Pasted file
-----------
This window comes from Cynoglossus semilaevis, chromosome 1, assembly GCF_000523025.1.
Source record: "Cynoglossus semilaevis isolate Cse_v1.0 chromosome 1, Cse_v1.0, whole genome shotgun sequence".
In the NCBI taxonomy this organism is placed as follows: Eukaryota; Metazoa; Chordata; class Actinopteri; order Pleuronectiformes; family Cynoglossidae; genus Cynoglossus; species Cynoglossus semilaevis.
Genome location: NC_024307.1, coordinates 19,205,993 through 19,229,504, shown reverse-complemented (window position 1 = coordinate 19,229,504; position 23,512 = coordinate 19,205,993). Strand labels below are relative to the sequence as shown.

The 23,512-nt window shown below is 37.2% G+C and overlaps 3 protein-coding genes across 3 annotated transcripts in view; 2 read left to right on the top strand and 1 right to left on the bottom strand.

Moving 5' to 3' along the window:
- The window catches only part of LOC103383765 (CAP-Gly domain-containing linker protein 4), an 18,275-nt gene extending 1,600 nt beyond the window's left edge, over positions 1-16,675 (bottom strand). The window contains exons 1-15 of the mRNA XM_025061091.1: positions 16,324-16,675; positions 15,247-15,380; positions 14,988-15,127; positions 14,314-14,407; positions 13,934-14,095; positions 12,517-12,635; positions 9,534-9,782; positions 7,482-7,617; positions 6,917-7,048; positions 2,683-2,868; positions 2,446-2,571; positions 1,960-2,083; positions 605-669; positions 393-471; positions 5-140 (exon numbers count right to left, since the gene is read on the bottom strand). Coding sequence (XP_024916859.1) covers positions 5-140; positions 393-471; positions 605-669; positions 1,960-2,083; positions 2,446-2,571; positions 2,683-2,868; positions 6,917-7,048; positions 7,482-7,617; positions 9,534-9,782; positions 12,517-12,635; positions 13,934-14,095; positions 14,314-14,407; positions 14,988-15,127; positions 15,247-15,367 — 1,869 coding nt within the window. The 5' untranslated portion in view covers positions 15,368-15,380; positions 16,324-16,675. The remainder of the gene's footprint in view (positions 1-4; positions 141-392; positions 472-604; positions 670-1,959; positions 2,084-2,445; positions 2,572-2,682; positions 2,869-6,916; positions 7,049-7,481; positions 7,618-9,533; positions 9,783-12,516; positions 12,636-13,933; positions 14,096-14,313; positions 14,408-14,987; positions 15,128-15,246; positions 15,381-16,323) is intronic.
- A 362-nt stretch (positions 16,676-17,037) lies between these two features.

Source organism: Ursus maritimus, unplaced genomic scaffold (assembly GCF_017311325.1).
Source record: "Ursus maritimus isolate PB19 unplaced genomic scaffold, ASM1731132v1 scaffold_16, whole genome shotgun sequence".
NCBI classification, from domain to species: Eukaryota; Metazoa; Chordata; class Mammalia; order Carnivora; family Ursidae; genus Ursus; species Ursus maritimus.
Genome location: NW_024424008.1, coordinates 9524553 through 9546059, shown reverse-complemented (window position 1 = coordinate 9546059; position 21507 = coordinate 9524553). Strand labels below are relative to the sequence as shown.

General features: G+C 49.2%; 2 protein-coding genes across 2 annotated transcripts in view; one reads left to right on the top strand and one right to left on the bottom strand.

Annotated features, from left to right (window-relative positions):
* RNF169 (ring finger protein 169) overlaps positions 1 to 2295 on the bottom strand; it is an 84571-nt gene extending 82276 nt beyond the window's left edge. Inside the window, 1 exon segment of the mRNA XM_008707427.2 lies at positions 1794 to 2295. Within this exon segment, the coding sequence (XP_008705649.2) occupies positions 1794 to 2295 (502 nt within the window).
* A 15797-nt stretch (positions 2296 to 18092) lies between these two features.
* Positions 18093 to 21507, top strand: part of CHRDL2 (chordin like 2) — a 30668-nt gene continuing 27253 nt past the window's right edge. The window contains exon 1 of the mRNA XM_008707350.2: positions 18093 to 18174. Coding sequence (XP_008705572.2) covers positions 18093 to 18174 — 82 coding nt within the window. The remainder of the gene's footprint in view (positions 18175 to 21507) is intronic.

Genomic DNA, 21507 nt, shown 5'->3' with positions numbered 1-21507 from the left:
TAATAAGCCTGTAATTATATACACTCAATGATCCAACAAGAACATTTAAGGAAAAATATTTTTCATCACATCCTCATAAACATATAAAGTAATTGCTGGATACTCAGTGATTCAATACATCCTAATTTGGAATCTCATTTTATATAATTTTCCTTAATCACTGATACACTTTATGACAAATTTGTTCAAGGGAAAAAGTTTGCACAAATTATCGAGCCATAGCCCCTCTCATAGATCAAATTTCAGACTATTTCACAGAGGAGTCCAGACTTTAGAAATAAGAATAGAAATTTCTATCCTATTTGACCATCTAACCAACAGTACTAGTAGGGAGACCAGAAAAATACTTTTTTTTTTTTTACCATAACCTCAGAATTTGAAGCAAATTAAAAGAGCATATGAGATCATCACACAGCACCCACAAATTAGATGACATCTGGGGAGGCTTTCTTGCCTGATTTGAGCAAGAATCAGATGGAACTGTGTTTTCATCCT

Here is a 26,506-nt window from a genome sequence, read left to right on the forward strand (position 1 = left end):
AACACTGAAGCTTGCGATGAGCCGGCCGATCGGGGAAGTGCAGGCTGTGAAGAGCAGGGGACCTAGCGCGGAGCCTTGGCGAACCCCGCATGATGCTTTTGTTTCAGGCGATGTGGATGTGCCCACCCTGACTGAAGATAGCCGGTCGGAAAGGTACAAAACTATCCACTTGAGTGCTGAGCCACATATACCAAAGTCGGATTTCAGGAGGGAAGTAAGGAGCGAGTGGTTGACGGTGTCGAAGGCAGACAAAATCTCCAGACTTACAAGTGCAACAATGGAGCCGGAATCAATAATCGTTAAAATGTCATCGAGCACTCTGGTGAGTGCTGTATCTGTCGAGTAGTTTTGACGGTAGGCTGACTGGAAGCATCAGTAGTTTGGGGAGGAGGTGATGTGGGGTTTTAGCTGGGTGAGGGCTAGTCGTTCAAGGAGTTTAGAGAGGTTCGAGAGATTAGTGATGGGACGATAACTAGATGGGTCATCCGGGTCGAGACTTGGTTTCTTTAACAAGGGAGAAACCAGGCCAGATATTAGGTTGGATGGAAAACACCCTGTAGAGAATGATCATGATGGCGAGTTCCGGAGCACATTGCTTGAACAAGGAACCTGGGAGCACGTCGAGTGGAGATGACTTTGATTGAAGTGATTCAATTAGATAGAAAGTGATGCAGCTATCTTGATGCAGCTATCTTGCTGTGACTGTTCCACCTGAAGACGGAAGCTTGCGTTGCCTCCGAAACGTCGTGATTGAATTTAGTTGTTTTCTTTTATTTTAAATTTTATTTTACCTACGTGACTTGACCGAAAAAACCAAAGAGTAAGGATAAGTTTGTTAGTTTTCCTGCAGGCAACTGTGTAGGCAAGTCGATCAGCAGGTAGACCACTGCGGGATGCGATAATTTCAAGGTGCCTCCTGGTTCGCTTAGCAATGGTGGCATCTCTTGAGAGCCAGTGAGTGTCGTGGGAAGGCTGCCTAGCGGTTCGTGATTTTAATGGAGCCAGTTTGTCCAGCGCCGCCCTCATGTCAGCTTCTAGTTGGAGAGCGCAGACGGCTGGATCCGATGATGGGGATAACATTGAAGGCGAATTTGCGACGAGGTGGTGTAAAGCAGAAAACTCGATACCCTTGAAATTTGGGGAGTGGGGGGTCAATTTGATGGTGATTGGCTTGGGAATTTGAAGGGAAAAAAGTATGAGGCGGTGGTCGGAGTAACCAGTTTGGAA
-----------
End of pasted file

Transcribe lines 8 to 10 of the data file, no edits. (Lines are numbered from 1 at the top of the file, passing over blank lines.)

- A 362-nt stretch (positions 16,676-17,037) lies between these two features.

Source organism: Ursus maritimus, unplaced genomic scaffold (assembly GCF_017311325.1).
Source record: "Ursus maritimus isolate PB19 unplaced genomic scaffold, ASM1731132v1 scaffold_16, whole genome shotgun sequence".